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15 Easy Ways Students Can Go Green

15 Easy Ways Students Can Go Green

Believe it or not, you can be kind to the planet and stuff your wallet - without much effort at all.

Elizabeth Hoyt

April 15, 2014

You know what it is to be green but, when you’re in college with a busy schedule, sometimes it seems like a lot of time and effort that you don’t have to devote to becoming Eco-friendly.

However, there are small changes you can implement into your daily life that take little to no time or effort and can actually save you a lot of money in the process.

Believe it or not, you can be kind to the planet and stuff your wallet – without much effort at all. Adopting a greener approach to life doesn’t have to be difficult.

Here are 15 easy ways you can live greener while you’re a student:

1. Take Notes Electronically

Thankfully, the world is now digitally focused and your studies can be, too. You’ll save money (and stop wasting paper) on purchasing notebooks and flashcards if you begin to electronically take down what you need to remember in class.

2. Adopt Reusable Bag Practices

Take reusable bags to the store with you to grocery shop instead of opting for paper or plastic. It’s wasteful and unnecessary – and several bags with every grocery trip can add up to a whole lot of garbage over a lifetime.

3. Nix Bottled Water

Reuse old water bottles or purchase water bottles that you can refill instead of tossing out a new bottle every time you need to quench your thirst.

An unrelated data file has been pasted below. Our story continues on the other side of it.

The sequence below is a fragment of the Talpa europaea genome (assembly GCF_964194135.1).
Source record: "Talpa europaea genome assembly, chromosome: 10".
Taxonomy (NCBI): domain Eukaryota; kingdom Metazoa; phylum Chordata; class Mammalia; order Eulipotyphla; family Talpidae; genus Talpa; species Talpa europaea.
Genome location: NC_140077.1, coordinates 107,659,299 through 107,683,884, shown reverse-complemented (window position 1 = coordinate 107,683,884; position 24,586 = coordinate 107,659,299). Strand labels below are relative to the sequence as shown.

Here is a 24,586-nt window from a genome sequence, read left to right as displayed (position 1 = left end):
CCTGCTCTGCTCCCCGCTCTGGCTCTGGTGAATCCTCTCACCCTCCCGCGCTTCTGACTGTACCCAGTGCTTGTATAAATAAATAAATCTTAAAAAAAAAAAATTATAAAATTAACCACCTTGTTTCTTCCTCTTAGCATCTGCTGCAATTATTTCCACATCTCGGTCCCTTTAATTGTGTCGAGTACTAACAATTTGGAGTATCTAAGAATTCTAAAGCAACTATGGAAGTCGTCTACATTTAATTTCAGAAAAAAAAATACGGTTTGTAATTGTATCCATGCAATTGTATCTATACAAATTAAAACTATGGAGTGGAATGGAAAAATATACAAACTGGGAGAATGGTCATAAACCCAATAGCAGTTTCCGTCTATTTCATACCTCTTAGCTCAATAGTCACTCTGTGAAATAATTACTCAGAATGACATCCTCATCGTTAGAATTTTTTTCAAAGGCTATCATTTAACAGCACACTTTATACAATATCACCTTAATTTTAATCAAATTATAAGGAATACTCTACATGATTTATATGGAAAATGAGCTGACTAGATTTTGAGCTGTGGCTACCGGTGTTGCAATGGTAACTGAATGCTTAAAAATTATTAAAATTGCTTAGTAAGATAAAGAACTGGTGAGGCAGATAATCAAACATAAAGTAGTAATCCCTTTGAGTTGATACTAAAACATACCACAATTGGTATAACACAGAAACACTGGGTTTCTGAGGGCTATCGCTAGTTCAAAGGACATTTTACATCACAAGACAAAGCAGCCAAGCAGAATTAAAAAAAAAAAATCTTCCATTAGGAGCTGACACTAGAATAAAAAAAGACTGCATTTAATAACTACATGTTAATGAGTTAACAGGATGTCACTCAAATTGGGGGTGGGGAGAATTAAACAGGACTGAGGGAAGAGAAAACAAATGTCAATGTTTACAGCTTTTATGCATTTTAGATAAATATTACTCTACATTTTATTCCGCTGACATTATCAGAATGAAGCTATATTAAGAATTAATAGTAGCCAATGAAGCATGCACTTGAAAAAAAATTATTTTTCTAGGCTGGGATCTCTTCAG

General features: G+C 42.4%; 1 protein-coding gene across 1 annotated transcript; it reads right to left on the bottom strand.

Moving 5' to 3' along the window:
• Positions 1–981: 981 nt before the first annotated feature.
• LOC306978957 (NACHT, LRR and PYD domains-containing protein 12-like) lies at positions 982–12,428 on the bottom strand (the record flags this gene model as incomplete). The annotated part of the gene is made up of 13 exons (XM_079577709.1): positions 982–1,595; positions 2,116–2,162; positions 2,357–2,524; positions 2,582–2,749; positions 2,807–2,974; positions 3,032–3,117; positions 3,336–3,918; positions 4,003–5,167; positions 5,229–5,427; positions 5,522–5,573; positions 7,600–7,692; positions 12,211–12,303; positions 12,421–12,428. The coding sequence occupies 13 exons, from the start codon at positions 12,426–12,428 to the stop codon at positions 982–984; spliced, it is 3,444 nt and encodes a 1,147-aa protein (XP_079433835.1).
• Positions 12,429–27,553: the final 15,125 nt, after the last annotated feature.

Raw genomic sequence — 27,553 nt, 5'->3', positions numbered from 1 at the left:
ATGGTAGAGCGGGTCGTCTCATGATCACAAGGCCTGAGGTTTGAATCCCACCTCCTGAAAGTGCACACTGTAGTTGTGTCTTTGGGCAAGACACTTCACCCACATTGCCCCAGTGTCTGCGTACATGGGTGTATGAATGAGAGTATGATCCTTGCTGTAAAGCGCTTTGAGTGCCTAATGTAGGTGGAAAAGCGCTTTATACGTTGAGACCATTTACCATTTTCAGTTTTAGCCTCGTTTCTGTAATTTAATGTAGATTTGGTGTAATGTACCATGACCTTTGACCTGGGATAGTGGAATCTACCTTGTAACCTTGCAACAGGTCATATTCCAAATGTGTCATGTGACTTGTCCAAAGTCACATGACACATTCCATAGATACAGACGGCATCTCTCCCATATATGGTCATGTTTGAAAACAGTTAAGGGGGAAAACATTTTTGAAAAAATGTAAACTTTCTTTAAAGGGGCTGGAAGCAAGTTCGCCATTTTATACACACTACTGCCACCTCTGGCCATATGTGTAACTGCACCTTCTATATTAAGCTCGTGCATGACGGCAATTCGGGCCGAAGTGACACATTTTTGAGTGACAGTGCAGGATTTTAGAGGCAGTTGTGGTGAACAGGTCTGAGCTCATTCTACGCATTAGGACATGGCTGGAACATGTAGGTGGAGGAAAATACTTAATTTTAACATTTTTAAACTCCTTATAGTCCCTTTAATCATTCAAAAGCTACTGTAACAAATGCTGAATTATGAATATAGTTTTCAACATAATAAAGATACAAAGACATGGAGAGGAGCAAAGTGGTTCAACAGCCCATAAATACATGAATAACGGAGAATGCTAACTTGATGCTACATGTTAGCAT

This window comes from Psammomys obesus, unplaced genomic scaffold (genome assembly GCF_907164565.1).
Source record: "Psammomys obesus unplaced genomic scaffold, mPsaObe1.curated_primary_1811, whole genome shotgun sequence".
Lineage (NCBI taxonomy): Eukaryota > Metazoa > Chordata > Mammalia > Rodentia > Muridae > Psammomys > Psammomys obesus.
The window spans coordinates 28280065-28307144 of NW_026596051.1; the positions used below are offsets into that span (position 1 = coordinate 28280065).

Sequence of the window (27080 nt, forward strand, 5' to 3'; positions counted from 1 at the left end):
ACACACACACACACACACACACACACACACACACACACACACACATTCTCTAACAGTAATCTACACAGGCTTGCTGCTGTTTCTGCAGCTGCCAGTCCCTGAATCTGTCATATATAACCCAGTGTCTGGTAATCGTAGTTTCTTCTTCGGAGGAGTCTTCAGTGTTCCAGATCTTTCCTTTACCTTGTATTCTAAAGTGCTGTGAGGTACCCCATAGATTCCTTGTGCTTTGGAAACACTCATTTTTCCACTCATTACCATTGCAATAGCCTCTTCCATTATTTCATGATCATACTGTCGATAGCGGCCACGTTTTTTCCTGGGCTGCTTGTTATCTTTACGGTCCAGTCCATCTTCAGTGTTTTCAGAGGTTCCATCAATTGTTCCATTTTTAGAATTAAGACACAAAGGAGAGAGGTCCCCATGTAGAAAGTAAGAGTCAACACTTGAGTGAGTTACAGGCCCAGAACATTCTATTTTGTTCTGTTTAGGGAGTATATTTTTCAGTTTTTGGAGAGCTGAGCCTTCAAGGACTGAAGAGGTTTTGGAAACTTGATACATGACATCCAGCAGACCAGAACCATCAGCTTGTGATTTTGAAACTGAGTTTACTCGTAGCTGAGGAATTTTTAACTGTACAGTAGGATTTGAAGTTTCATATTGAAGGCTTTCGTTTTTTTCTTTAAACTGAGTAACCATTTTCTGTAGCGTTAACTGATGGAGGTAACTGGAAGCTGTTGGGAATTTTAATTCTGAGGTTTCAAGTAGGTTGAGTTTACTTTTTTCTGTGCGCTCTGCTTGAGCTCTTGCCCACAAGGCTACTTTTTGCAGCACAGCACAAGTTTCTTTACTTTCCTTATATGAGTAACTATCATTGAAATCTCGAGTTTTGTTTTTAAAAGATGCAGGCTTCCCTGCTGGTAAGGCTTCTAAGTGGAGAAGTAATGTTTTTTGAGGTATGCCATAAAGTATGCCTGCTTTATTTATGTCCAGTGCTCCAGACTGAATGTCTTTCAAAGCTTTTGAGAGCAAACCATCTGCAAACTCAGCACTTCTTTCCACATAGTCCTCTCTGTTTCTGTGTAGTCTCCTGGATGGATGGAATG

According to The Water Project, it’s estimated that up to 80 percent of water bottles in the United States never get recycled. In addition, it takes three times the amount of water that’s in a water bottle to create the bottle in the first place!

The The Water Project also notes that, “U.S. landfills are overflowing with 2 million tons of discarded water bottles alone.” So getting a BPA-free water bottle shows the earth – and your wallet – love.

4. Recycle

By now, this should be a no-brainer. When you’re able, recycle. Whether it’s paper products, plastics or upcycling old items, it’s important to think about which trash can be saved from a landfill.

5. Power Down

When you’re not using appliances or you’re not in a room, turn off lights and other electronics. An easy way to implement this is by connecting your electronics to a surge protector and flipping the switch when you leave the room. Bonus: your electric bill will thank you!

6. Buy Less or Borrow

Only buy what you actually need. In a consumer culture, it’s easy to fall into overbuying habits. If you only purchase what’s necessary, you’ll not only be going green but saving green as well.

If you have the option, borrow items instead of buying them. There are plenty of items available for rent, like DVDs, which can reduce waste. In addition, you can download music and movies electronically instead of purchasing hard copies.

7. Walk or Bike More

In addition to helping you live a healthier lifestyle, trying to cut down on driving can help the environment and save you a lot of gas money as well.

8. Use Energy Efficient Light Bulbs

Try to switch your bulbs to energy-efficient compact fluorescent (CFLs) or LED bulbs. Though they may be a little more expensive, it’s worth it because they can last up to five times longer than regular light bulbs and are very bright so you won’t need to turn on as many lights.